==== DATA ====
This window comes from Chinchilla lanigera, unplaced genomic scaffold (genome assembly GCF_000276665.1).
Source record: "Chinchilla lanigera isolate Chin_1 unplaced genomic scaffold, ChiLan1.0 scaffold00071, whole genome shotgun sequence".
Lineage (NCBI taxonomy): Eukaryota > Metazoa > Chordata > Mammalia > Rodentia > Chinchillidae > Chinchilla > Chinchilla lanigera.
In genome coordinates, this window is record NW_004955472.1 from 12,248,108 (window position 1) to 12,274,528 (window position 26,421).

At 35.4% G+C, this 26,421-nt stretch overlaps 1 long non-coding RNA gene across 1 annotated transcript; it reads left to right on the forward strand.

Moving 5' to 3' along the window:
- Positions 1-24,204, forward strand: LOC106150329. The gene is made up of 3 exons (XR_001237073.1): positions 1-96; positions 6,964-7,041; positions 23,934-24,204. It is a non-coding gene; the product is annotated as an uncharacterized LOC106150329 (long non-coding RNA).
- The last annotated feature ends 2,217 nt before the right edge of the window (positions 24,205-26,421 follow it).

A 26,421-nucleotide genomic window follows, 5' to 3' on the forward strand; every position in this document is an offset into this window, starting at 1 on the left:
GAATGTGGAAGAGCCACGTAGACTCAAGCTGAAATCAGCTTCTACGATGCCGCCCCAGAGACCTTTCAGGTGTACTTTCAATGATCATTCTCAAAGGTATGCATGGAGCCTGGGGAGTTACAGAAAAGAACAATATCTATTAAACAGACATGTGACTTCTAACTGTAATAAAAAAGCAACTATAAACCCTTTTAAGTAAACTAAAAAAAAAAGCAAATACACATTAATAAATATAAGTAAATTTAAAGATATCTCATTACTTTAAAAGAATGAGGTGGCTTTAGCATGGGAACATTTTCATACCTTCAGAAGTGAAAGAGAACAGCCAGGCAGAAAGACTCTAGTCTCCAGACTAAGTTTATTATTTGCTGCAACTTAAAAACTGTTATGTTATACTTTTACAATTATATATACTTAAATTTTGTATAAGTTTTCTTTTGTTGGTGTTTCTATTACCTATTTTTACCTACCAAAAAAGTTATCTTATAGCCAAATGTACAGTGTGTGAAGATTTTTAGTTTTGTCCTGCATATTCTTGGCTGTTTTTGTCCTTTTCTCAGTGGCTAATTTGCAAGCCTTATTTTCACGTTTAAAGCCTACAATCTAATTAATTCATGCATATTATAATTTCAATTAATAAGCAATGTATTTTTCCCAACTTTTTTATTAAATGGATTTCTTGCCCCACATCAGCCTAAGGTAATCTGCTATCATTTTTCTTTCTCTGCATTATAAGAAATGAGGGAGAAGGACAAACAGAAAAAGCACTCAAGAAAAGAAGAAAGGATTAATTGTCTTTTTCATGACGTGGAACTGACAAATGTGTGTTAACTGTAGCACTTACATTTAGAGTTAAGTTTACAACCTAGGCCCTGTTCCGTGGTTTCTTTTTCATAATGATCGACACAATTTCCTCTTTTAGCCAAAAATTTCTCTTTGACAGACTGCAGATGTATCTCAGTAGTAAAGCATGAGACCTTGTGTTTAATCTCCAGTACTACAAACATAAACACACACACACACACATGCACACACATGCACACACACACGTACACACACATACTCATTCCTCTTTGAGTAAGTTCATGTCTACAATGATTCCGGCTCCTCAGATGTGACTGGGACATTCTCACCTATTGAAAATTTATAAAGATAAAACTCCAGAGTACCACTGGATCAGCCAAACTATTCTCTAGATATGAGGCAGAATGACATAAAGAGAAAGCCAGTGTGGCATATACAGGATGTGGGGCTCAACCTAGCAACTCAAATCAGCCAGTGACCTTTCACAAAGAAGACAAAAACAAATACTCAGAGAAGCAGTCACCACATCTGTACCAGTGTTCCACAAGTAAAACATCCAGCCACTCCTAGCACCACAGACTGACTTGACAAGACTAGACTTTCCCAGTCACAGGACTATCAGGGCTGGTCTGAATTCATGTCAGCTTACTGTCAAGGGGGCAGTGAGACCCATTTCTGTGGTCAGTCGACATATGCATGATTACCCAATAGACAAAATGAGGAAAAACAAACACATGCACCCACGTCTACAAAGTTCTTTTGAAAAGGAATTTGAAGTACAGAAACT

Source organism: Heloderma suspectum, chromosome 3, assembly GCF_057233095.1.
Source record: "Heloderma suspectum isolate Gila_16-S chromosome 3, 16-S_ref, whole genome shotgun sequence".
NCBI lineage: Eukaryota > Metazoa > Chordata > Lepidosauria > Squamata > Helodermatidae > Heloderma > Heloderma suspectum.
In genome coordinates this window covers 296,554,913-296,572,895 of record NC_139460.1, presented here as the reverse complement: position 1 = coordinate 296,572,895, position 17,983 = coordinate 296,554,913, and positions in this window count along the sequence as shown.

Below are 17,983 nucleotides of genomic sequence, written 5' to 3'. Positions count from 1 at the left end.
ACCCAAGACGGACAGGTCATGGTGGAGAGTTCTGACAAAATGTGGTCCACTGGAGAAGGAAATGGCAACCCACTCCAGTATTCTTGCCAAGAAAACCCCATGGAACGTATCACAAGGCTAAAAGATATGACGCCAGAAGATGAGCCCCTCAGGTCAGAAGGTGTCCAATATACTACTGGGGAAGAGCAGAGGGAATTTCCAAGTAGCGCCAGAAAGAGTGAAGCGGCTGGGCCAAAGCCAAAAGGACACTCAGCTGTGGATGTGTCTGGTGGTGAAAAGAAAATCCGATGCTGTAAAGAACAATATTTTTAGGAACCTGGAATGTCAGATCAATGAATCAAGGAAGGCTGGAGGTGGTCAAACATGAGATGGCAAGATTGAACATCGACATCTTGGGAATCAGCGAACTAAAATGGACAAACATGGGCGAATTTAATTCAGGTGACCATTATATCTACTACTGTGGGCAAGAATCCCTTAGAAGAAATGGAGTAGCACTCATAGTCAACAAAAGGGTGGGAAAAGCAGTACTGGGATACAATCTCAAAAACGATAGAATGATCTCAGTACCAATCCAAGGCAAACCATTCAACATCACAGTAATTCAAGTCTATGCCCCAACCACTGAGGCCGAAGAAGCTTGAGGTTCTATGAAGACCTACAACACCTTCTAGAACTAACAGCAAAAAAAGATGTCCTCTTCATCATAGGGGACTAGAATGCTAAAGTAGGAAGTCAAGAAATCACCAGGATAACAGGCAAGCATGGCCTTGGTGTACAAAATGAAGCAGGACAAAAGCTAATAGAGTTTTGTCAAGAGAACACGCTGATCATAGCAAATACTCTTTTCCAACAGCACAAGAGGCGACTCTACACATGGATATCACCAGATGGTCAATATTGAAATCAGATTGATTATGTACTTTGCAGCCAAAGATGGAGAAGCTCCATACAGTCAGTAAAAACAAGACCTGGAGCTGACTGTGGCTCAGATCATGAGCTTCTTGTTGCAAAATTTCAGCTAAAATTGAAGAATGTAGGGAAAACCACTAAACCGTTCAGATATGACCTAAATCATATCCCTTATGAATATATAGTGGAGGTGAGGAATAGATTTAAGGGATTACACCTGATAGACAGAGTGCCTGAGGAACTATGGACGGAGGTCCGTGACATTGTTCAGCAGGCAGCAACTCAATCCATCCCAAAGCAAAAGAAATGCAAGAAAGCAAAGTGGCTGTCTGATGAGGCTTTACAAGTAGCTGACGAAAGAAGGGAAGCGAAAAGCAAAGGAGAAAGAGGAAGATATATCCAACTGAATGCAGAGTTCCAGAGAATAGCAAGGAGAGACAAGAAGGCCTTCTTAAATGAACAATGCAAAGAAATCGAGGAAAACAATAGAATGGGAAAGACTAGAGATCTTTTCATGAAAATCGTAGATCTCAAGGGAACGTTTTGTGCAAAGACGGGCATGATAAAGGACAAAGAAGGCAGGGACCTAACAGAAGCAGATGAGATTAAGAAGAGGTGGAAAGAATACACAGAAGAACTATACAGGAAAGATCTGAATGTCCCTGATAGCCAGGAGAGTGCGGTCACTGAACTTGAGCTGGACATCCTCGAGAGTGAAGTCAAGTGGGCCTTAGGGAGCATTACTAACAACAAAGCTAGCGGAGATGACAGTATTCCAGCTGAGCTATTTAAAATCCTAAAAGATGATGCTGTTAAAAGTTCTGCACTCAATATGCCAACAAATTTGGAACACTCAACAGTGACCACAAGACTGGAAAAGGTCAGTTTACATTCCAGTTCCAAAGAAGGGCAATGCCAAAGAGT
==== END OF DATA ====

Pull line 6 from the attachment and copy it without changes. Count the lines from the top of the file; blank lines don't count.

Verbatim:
Moving 5' to 3' along the window: